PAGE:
Pain is a common symptom of many acute and chronic conditions—one that often leaves us searching for natural solutions to our problems. Thankfully, herbs can assist us during these times, and with the right mindset, herbs can be an effective piece to the pain puzzle.
Herbalist Maria Noël Groves has written a new book, Grow Your Own Herbal Remedies, and in this book, she teaches about herbs for pain and how they can come to our assistance during times of need. Below is an excerpt from her new book about five herbs for pain-soothing, how to use herbs for this purpose, and an herbal pain-soothing recipe that you can make right away. She’s even sharing a special limited time book offer that you won’t want to miss at the bottom of the post!
5 Herbs For Pain-Relief [Soothing]
None of these herbs acts like an NSAID for quick, all-purpose pain relief [soothing]. Yet blue vervain [Verbena hastata], black cohosh [Actaea racemosa], Solomon’s seal [Polygonatum biflorum], horsetail [Equisetum arvense], and mullein root [Verbascum thapsus] are invaluable for specific types of pain. Some work quickly, others take time, but they work best when well matched to the person and situation. All grow easily in the garden, though horsetail can be a bit of a weed. North American wildflowers black cohosh, Solomon’s seal, and blue vervain bring subtle beauty to a part-shade garden. Also look to the topical pain herbs on page 213, many of which can also be used internally. Other pain-relief [soothing] herbs include betony [Betonica officinalis], pleurisy root [Asclepias tuberosa], meadowsweet [Filipendula ulmaria], birch [Betula spp.], cramp bark [Viburnum opulus], St. John’s wort [Hypericum perforatum], ashwagandha [Withania somnifera], holy basil [Ocimum tenuiflorum], and rosemary [Rosmarinus officinalis].
Blue Vervain [Verbena hastata]
Blue vervain grows wild on riverbanks, preferring partial shade and moist, rich soil. It’s tall and erect with pretty purple flowering spikes. The bitter flowering tops relax both physical and emotional tension, especially for type A control freak list-makers with a susceptibility to neck and shoulder tension and headaches. Just a few drops of the tincture will ground and relax most people. It has a long history of use for many health issues and deserves an herbal renaissance of recognition. See page 253 for more.
Best in: tincture, flower essence, possibly vinegar, oxymel, tea — so bitter!
Black Cohosh [Actaea racemosa]
Black cohosh favors the same woodland ecosystems as Solomon’s seal, and one plant reaches 2 to 3 feet wide and 6 to 7 feet tall. Harvest the roots after 3 to 5 years, at which point the plant will be large enough to offer plenty of medicine [phytochemical benefits]; be sure to leave or replant some roots for future harvests. Black cohosh has many uses. It balances estrogen levels and lifts the dark cloud of depression. As an analgesic, it eases the aches and pains of arthritis and rheumatism and relaxes and relieves uterine cramps. See page 252 for more.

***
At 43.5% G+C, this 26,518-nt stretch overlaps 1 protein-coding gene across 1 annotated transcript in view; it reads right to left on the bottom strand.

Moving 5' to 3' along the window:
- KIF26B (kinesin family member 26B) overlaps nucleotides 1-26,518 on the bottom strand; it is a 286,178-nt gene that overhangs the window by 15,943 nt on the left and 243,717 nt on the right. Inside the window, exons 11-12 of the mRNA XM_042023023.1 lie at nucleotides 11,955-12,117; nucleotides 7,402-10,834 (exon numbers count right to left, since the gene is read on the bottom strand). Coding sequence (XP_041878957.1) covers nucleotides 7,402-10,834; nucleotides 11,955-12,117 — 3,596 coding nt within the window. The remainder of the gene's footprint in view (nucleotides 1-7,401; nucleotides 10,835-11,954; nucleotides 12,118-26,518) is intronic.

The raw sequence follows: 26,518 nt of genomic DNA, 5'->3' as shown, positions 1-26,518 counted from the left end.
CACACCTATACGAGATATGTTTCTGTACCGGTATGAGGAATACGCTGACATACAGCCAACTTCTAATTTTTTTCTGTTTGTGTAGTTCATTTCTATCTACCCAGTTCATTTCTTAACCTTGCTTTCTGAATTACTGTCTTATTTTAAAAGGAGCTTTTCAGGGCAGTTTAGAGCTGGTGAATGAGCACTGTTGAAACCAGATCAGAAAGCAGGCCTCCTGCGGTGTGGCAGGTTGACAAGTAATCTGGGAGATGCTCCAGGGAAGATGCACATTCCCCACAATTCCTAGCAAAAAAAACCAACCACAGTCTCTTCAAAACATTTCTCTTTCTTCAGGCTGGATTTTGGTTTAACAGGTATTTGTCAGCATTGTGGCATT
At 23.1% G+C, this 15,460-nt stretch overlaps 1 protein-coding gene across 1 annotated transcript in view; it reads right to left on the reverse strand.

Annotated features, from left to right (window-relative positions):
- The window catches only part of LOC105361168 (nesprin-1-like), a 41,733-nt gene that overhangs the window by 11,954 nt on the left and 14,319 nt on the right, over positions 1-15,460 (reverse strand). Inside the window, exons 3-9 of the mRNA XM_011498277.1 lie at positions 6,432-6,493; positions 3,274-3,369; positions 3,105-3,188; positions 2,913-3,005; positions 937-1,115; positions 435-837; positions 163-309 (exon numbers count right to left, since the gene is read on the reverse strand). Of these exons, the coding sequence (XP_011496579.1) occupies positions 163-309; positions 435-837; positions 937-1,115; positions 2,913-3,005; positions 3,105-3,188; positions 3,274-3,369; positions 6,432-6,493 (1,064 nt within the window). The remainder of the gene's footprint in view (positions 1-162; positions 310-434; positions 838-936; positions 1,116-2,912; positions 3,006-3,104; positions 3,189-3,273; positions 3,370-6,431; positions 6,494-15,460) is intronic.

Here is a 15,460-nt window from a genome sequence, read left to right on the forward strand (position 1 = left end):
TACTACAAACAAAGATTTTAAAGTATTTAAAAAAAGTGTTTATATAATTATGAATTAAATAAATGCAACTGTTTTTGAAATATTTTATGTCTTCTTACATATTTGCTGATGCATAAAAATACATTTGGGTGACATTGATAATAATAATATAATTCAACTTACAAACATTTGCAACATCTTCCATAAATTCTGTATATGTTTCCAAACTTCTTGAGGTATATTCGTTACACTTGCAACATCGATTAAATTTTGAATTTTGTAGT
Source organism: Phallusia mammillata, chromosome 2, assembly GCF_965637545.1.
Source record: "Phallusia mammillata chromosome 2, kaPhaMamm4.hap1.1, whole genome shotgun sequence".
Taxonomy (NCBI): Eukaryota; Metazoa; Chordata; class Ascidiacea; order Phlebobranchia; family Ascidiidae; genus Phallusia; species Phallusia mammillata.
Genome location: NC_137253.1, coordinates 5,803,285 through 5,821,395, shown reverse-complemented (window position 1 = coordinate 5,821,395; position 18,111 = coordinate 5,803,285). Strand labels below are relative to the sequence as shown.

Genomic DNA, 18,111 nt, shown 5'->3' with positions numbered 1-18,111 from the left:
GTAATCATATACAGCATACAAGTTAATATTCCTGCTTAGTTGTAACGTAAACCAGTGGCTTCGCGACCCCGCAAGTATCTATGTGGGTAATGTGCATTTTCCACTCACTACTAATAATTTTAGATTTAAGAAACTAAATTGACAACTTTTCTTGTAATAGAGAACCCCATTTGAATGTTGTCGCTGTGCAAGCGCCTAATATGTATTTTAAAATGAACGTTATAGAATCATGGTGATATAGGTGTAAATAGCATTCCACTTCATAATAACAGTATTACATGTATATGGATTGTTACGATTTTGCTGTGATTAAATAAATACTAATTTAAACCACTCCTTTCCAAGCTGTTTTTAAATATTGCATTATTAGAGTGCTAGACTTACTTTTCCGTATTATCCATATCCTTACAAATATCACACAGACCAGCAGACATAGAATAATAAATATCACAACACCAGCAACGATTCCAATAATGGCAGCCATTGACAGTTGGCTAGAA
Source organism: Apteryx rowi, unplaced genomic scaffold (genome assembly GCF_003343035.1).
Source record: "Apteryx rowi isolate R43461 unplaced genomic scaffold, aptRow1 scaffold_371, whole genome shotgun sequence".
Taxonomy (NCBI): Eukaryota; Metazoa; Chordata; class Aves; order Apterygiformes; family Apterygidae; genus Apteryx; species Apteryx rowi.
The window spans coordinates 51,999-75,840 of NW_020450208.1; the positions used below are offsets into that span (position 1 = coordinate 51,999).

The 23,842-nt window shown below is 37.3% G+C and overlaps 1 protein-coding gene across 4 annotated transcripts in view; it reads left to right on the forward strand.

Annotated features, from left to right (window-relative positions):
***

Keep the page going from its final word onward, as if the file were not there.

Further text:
Best in: tincture (preferably fresh)
Solomon’s Seal [Polygonatum biflorum]
This attractive woodland perennial thrives in rich soil, and just one plant quickly multiplies for good root harvests within just a few years. Solomon’s seal’s white, knobby rootlike rhizomes look like the joints of the spine. Jim McDonald teaches us to use it both topically and internally for chronic joint pain as well as problems with tendons and ligaments, including osteoarthritis, sprains, and strains. See page 301 for more.
Best in: tincture, tea, food, topically: liniment, mixed into cream, oil
Horsetail [Equisetum arvense]
Gardeners usually hate horsetail, which thrives in rich, moist, and soggy soil near waterways, because it’s almost impossible to eradicate. However, the medicinal species stays a manageable height and doesn’t outcompete other plants. Horsetail is rich in silica, a mineral that supports healthy connective tissue. Try this underrated herb both internally and externally for healing [supporting] wounds and bone breaks, maintaining joint health, and relieving [soothing] arthritis. Studies support its benefit for rheumatoid arthritis and wound repair. See page 276 for more.
Best in: tea, broth, tincture, topically: oil, liniment, cream
Mullein [Verbascum thapsus]